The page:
• [0068]
    In general, MO Verification provides the better user experience because the user is not required to enter the phone number of the mobile device 20. However, MO Verification is designed to work mainly with a specific mobile platform such as Apple's iOS or another operating system (OS) where a native SMS composer app can be launched within a mobile application or mobile game. In contrast, MT Verification requires the user to provide a phone number where the MT Verification SMS is to be addressed. However, the key benefit of using MT SMS is saving message cost for user, especially for apps designed for an international audience (outside U.S.).
  • [0069]
    Turning now to FIGS. 5A-5B, example sequence diagrams that illustrate MO Verification and MT Verification call flow between a mobile device 20 and an AGE server 30 are illustrated. In particular, FIG. 5A illustrates a Mobile Originated (MO) Verification sequence diagram originated from an AGE server 30 to a mobile device 20 according to an embodiment of the invention. As shown in FIG. 5A, when a host application 22 is launched by the user's mobile device 20 for the 1st time, for example, at step #1, the host application 22 may call the AGE module 24 at the mobile device 20 for a mobile phone number verification function. If the phone number of the mobile device 20 has been verified, the user may interface with the host application 22 and proceed with other functions. However, if the phone number of the mobile device 20 has not been verified, the host application 22 may invoke an API call for phone number verification containing the application ID (“appKey” assigned to the application in use) and create a phone number verify order (/verifydevice) to request a unique ID (“installCode” or verification code assigned to each app install by AGE server 30) from the AGE server 30 at step #2. Alternatively, the host application 22 may create a phone number verify order to request a unique ID from the AGE server 30 based on an occurrence of certain event(s) set by an application developer.
  • [0070]
    Upon receipt of such a “verify device” request, the AGE server 30 records the transaction in the database 240, shown in FIG. 3, at step #3. All AGE transactions can be recorded in the database 240 using a particular time zone, such as GMT (Greenwich Mean Time) time zone or UTC (Coordinated Universal Time) time zone, including date and a timestamp in any readable format. The AGE server 30 then generates a “verify device” response with a unique ID (“installCode” or verification code) to uniquely identify the verification transaction at step #4. A native SMS composer application is launched at the mobile device 20 at step #5 in order to compose a MO SMS message to be sent to an AGE managed 10-digit phone number and routed to the AGE server 30, via the communication network 40. The SMS message contains an originating phone number of the mobile device 20, an AGE managed 10-digit phone number addressed to the AGE server 30 and a specific text with reference to the verification code.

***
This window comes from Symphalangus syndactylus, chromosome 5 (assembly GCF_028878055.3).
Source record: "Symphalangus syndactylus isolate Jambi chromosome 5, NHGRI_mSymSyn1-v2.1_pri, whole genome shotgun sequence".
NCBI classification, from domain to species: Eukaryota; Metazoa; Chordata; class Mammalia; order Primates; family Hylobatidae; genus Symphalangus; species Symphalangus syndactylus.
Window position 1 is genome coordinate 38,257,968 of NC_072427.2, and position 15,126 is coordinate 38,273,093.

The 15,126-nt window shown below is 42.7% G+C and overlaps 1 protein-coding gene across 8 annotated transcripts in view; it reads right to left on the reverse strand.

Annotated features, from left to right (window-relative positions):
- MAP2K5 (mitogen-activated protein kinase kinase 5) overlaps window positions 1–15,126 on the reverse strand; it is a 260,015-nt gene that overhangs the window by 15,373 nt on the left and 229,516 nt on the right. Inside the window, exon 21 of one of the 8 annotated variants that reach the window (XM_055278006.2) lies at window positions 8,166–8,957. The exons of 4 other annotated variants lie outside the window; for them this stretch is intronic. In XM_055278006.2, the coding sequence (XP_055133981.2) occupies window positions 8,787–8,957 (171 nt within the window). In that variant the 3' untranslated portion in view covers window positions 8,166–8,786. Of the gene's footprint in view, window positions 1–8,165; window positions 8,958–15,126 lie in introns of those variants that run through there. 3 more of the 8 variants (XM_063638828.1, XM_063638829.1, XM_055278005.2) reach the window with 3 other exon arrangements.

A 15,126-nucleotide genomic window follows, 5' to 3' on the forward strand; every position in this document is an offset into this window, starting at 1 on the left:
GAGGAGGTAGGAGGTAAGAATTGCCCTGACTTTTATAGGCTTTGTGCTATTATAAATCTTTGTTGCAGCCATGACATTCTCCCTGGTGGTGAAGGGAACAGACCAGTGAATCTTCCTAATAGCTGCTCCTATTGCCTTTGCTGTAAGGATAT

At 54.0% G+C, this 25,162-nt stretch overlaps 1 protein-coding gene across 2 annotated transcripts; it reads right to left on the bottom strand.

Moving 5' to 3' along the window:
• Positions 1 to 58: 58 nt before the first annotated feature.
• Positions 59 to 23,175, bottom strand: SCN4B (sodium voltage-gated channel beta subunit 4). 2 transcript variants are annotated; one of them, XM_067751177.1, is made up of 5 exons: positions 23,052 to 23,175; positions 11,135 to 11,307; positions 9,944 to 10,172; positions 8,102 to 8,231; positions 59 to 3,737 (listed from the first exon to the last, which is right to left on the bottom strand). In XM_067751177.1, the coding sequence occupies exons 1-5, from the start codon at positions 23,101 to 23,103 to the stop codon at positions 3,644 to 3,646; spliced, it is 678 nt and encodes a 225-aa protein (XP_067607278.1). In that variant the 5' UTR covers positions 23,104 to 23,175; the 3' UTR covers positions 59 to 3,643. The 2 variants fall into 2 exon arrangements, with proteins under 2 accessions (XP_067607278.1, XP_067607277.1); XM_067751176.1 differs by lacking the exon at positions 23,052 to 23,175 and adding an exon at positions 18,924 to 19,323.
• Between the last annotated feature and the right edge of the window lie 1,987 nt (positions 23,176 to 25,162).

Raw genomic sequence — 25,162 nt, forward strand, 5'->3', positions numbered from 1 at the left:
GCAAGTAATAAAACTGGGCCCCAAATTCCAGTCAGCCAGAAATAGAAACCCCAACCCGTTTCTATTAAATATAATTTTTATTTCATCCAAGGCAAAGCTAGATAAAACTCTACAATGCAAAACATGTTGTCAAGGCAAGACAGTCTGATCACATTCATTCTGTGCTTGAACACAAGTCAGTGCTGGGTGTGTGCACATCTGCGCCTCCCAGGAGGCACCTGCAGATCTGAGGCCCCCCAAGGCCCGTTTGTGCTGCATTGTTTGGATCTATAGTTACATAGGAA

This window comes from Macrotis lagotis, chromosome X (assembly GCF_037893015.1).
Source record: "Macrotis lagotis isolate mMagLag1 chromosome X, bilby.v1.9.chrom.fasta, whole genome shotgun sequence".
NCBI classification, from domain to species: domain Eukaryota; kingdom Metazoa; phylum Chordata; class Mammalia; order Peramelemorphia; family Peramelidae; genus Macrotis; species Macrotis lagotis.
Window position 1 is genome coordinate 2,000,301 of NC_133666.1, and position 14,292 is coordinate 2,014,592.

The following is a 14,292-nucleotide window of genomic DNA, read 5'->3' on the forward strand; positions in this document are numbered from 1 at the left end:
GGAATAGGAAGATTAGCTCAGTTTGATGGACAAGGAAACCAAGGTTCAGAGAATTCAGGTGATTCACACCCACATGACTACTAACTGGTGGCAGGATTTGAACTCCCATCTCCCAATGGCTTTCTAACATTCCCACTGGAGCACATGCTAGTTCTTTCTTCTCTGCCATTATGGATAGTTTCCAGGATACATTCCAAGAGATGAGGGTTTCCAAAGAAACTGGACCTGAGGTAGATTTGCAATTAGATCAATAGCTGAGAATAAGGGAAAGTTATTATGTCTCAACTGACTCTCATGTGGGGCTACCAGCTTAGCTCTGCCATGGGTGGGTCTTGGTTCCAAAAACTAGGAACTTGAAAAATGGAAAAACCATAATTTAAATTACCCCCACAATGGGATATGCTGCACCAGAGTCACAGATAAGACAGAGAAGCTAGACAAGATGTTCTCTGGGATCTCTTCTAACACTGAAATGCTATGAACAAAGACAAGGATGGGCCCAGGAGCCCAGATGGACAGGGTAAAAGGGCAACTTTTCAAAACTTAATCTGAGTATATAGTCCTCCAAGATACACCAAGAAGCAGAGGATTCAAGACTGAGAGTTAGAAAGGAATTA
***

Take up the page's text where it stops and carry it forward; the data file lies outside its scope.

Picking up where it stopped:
• [0071]
    For example, if the phone number of the mobile device is (301) 234-5598, the AGE managed 10-digit phone number (virtual number) is (302) 517-5040, and the verification code is “8emA5gCW”, the SMS message can be represented as follows:
  • [0000]
    From: (301) 234-5598
    To: (302) 517-5040
    Please send this SMS to confirm
    your mobile device (8emA5gCW)
  • [0072]
    Upon receipt of the SMS message, the AGE server 30 (by way of the social graph creation module 254, shown in FIG. 3) parses the SMS to extract and validate the phone number of the mobile device 20 and the unique ID (“installCode” or verification code) and updates the transaction in the database 240 as verified at step #8. Next, the host application 22 may query verification status (/queryverify) to check with the AGE server 30 if the user has completed the phone number verification at step #9 and step #10. MO Verification is completed when the AGE server 30 receives the SMS message from the user having the correct verification code.
  • [0073]